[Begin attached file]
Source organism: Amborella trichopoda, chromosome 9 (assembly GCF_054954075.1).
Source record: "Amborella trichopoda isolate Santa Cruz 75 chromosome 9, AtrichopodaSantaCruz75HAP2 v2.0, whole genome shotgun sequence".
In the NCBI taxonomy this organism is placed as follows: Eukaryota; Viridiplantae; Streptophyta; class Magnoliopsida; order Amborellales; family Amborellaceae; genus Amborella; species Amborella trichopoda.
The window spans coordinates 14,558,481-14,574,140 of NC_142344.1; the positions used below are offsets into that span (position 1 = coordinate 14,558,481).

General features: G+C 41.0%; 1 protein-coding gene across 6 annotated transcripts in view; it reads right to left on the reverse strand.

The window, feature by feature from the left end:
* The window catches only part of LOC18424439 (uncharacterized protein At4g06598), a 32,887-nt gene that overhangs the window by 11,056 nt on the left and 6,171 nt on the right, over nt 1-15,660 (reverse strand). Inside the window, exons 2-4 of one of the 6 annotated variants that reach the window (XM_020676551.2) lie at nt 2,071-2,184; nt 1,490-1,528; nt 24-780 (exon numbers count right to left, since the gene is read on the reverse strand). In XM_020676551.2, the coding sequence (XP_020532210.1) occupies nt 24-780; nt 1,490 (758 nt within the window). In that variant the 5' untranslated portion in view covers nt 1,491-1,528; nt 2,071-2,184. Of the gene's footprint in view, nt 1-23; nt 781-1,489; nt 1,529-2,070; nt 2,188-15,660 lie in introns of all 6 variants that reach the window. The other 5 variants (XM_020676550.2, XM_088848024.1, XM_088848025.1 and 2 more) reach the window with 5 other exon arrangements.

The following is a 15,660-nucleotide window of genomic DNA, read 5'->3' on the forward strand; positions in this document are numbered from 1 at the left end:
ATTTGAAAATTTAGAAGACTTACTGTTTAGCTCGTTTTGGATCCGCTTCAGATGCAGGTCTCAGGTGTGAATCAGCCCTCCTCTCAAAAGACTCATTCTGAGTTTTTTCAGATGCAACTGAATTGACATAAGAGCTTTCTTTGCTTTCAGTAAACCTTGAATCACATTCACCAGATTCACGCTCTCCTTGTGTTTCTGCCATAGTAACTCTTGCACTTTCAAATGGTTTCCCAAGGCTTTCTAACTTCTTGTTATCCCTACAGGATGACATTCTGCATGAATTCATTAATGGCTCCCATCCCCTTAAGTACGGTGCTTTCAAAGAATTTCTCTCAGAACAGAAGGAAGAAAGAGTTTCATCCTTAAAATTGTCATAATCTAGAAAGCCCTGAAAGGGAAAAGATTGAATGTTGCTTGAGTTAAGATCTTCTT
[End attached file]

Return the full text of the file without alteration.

Source organism: Amborella trichopoda, chromosome 9 (assembly GCF_054954075.1).
Source record: "Amborella trichopoda isolate Santa Cruz 75 chromosome 9, AtrichopodaSantaCruz75HAP2 v2.0, whole genome shotgun sequence".
In the NCBI taxonomy this organism is placed as follows: Eukaryota; Viridiplantae; Streptophyta; class Magnoliopsida; order Amborellales; family Amborellaceae; genus Amborella; species Amborella trichopoda.
The window spans coordinates 14,558,481-14,574,140 of NC_142344.1; the positions used below are offsets into that span (position 1 = coordinate 14,558,481).

General features: G+C 41.0%; 1 protein-coding gene across 6 annotated transcripts in view; it reads right to left on the reverse strand.

The window, feature by feature from the left end:
* The window catches only part of LOC18424439 (uncharacterized protein At4g06598), a 32,887-nt gene that overhangs the window by 11,056 nt on the left and 6,171 nt on the right, over nt 1-15,660 (reverse strand). Inside the window, exons 2-4 of one of the 6 annotated variants that reach the window (XM_020676551.2) lie at nt 2,071-2,184; nt 1,490-1,528; nt 24-780 (exon numbers count right to left, since the gene is read on the reverse strand). In XM_020676551.2, the coding sequence (XP_020532210.1) occupies nt 24-780; nt 1,490 (758 nt within the window). In that variant the 5' untranslated portion in view covers nt 1,491-1,528; nt 2,071-2,184. Of the gene's footprint in view, nt 1-23; nt 781-1,489; nt 1,529-2,070; nt 2,188-15,660 lie in introns of all 6 variants that reach the window. The other 5 variants (XM_020676550.2, XM_088848024.1, XM_088848025.1 and 2 more) reach the window with 5 other exon arrangements.

The following is a 15,660-nucleotide window of genomic DNA, read 5'->3' on the forward strand; positions in this document are numbered from 1 at the left end:
ATTTGAAAATTTAGAAGACTTACTGTTTAGCTCGTTTTGGATCCGCTTCAGATGCAGGTCTCAGGTGTGAATCAGCCCTCCTCTCAAAAGACTCATTCTGAGTTTTTTCAGATGCAACTGAATTGACATAAGAGCTTTCTTTGCTTTCAGTAAACCTTGAATCACATTCACCAGATTCACGCTCTCCTTGTGTTTCTGCCATAGTAACTCTTGCACTTTCAAATGGTTTCCCAAGGCTTTCTAACTTCTTGTTATCCCTACAGGATGACATTCTGCATGAATTCATTAATGGCTCCCATCCCCTTAAGTACGGTGCTTTCAAAGAATTTCTCTCAGAACAGAAGGAAGAAAGAGTTTCATCCTTAAAATTGTCATAATCTAGAAAGCCCTGAAAGGGAAAAGATTGAATGTTGCTTGAGTTAAGATCTTCTT